Two Swedish women were seen on video gluing themselves to a Monet painting at the National Museum in Stockholm and smearing it with red paint Wednesday.
The women were both from the environmental activist group, Restore Wetlands. The group said the women’s actions were intended to pressure the Swedish government to reduce greenhouse gas emissions.
“The situation is urgent. As a nurse, I refuse to watch. The pandemic was nothing compared to the climate collapse. It’s about life or death,” one of the women, identified in a news release as Emma Johanna Fritzdotter, shouts in the video.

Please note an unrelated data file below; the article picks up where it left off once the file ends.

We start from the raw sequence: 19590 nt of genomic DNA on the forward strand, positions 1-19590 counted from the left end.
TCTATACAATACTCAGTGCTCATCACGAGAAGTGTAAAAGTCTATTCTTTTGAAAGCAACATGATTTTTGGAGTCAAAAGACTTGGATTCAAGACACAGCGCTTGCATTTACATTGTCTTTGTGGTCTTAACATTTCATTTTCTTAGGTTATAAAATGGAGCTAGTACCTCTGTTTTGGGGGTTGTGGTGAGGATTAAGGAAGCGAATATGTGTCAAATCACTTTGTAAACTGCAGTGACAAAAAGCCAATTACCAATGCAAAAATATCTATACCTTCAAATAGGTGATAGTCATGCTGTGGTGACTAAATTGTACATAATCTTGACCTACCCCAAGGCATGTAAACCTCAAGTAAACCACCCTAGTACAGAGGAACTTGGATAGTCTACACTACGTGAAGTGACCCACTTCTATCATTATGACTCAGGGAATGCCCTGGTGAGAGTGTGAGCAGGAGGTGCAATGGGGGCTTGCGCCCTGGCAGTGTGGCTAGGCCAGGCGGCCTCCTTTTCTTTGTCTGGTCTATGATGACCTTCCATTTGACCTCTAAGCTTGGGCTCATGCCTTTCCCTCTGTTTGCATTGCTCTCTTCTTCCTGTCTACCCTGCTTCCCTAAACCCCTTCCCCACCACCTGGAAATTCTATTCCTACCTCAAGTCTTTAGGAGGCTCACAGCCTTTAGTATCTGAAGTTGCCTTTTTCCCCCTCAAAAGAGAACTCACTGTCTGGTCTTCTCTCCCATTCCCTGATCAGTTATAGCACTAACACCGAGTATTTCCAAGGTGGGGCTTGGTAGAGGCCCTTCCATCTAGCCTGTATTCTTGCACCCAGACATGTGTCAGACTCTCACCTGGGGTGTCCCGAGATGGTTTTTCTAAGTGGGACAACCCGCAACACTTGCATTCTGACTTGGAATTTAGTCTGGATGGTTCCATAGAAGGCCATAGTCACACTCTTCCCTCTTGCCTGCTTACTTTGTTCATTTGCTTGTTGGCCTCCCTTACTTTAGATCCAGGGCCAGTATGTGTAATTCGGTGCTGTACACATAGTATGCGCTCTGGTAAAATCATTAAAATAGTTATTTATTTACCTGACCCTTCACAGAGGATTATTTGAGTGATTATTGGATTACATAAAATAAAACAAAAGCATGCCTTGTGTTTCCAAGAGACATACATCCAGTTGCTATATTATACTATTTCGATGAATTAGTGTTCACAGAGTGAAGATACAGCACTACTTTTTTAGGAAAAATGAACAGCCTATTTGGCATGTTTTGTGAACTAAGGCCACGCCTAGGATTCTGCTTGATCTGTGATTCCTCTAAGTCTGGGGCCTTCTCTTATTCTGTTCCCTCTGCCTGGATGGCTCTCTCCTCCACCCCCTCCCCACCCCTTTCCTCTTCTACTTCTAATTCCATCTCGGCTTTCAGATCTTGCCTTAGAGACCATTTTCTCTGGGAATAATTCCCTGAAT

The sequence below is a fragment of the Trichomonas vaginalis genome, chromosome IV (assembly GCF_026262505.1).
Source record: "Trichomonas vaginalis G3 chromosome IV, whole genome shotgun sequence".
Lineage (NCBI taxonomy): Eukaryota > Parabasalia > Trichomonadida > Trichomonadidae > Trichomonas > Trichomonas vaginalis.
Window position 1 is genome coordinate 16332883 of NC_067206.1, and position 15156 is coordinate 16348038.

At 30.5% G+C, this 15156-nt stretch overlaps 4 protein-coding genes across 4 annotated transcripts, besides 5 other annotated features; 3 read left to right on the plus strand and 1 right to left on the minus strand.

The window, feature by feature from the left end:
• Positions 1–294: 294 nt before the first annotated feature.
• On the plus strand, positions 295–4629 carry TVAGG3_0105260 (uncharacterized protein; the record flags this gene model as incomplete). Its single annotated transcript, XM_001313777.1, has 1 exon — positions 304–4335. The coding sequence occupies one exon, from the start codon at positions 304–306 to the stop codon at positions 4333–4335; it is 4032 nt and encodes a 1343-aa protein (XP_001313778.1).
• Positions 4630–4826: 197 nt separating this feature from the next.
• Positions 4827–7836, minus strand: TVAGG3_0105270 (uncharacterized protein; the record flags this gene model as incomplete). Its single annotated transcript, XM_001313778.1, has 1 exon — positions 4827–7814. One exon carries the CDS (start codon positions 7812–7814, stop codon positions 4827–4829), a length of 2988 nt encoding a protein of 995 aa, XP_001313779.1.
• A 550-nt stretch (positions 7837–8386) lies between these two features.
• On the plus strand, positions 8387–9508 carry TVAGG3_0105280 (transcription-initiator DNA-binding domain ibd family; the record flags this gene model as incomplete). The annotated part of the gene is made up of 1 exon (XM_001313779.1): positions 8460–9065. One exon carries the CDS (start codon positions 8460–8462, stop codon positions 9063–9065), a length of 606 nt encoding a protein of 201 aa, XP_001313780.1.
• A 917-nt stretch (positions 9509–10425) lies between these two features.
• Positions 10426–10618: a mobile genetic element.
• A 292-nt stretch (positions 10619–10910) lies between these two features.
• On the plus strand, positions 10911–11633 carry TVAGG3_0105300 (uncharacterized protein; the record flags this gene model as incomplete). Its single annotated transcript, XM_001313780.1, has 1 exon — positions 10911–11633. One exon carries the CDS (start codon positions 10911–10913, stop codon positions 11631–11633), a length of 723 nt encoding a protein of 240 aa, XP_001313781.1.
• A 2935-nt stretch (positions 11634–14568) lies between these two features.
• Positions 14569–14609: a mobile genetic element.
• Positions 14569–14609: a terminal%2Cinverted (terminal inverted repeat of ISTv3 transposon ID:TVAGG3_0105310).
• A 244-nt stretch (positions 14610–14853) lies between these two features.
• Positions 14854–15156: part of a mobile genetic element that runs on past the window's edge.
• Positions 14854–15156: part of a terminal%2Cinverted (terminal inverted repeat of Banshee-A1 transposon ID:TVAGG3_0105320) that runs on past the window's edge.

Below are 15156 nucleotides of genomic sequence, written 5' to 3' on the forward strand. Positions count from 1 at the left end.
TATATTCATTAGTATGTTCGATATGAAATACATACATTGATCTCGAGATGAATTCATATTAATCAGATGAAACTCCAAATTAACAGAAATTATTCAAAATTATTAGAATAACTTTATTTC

“People won’t just die from heat stroke. New diseases will spread, and we cannot even imagine the extent of this,” she said.
Display Spokesperson Hanna Tottmar said the artwork was encased in glass and “is now being examined by the museum’s conservators to see if any damage has occurred.”
“The Artist’s Garden at Giverny,” which Monet painted in 1900, is the latest artwork in a museum to be targeted by climate activists to draw attention to global warming.
FILE: Handout photo issued by Just Stop Oil of two protesters who have thrown tinned soup at Vincent Van Gogh’s famous 1888 work Sunflowers at the National Gallery in London, Friday Oct. 14, 2022. (Just Stop Oil via AP)
The British group Just Stop Oil threw tomato soup at Vincent van Gogh’s “Sunflowers” in London’s National Gallery in October.